The other day, I was reading an article that was complaining about the relative lack of development in Smart TV technology recently. It got me thinking about how Smart TV is developing but also how developments might affect the STB market and development.
There are a couple of sayings that go around the TV market that highlight the challenge for Smart TV. First ‘your smart TV is as intelligent as your three year old PC’. That’s a function of the cost pressures on TV makers. TVs are incredibly cheap – after all a 9.7″ iPad costs £549 in the UK. For that price, I could buy a 55″ Smart TV with HDR from LG. So, the cost of TVs is always as low as possible. Smart TV seems to be something of a ‘tick box’ item – there is not any real sense of easily comparing the performance of different systems and people don’t seem to be prepared to pay a significant premium for better performance (although there might be a premium for the top brands that is related to better performance).
The second issue is that the saying that “your smart TV becomes your stupid TV, two years later”. The life time of TV ownership is a good number of years, in the region of six to seven years these days, although older buyers probably still think in terms of ten years or more (at least in Europe). However, mobile devices have a typical life of perhaps half that, so users are accustomed to getting better and better performance all the time. So the smart TV seems slower and slower and as we have seen with a number of brands, technical changes in the delivery of services can mean that some applications stop working at all and have to be withdrawn.
As with Smart TV, so with STBs
STBs suffer from some of the same problems. Most STBs are supplied by operators on a rental model and so there is a huge investment needed if an operator wants to update its inventory. Although income is generated from the rentals, once the boxes are depreciated, almost all of the rental income is profit, so it’s hard to justify the huge cost of replacing the STBs. Of course, while part of the reason for operators supplying STBs is financial, the operators also like to control the user experience. We call this “the battle for the remote”. If you control which remote the viewer chooses for accessing VOD content or other services, the operator may be able to capture more income.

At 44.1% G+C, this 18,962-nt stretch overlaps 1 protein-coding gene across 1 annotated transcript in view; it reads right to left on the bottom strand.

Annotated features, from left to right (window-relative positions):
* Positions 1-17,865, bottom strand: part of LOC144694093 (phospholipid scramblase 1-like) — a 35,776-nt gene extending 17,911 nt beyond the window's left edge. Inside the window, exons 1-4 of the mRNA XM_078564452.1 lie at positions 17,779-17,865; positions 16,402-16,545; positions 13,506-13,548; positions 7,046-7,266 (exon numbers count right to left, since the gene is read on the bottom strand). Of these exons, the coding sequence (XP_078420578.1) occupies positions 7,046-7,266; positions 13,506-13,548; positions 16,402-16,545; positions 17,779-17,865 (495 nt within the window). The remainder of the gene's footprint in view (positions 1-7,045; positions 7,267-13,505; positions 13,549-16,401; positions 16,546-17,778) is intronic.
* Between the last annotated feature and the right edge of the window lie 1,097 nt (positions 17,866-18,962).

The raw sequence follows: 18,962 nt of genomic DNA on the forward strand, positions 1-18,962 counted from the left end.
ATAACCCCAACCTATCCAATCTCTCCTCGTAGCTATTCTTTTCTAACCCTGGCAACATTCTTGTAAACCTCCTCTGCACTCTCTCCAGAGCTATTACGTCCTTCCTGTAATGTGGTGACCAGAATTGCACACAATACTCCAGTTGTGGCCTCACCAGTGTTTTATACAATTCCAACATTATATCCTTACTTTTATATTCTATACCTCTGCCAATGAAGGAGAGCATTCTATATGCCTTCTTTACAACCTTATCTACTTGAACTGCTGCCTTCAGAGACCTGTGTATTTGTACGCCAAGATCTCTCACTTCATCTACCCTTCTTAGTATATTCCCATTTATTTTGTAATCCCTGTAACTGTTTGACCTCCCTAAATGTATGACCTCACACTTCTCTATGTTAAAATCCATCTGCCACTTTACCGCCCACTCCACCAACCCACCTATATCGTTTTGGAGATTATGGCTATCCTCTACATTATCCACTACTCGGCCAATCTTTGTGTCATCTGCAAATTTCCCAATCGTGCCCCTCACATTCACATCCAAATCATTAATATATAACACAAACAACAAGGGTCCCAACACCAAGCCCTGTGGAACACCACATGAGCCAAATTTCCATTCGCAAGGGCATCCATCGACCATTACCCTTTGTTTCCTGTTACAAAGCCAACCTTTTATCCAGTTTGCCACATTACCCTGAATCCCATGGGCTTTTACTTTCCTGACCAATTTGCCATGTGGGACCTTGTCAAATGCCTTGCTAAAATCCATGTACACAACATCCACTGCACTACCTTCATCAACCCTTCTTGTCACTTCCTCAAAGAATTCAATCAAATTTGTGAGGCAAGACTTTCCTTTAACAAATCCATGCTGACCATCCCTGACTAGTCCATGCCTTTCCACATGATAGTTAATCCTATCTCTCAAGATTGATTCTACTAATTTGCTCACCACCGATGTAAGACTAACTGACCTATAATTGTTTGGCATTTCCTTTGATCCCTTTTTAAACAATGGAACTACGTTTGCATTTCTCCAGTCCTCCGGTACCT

Several years ago, I first came across the idea of the ‘STB in the cloud’ – I think it was a meeting with ActiveVideo Networks at CES in 2010 and then later that year at a conference in China. The company had a cloud-based approach to creating a video stream in a rack of servers and using a thin client at the set to show the rendered video stream. This has the advantage that the operator can control updates, but can also upgrade services without having to roll out boxes to consumers. ActiveVideo had some success with Ziggo in the Netherlands and Liberty Global in Europe in 2013. That allowed Ziggo to offer ‘box-less’ services as long ago as 2013.
Back in 2014, ActiveVideo told us at IBC that it had found really big advantages in dealing with peak loads at the server level and that as a result, it could support a lot of users, with a ‘capex per user’ of $1.– or less. The company told us that it could also do a better job of converting internet video, such as YouTube content, at the server end and then sending it down to the user as a broadcast stream rather than the user trying to do it over an internet connection. At that time, Charter of the US, a very large operator, was talking seriously to the company and in 2015, Charter and Arris bought the company which continues to operate as a separate organisation.
Looking at the list of clients shows that Philips, Funai (which sells Philips TVs in some regions) and Roku are CE partners of ActiveVideo, so the idea has been gaining momentum.
It has seemed to me for a long time that this kind of architecture has an increasing value for smart TV. Much better to build the ‘intelligence’ in the middle and use technologies such as HTML5 to support the client end of things, rather than condemning the viewer to a three year old PC that gradually gets, relatively, slower. In this kind of architecture, you can, to some extent, decouple the viewer’s experience from the hardware in the set and extend the life of Smart TV electronics by a long time.
Of course, you also get the advantage that the same, or a similar interface, can be rolled out to other devices than just the STB or Smart TV, to tablets and smartphones.
The other way to solve the smart TV conundrum may be to use ‘casting’ – but that’s a topic for another day! – Bob Raikes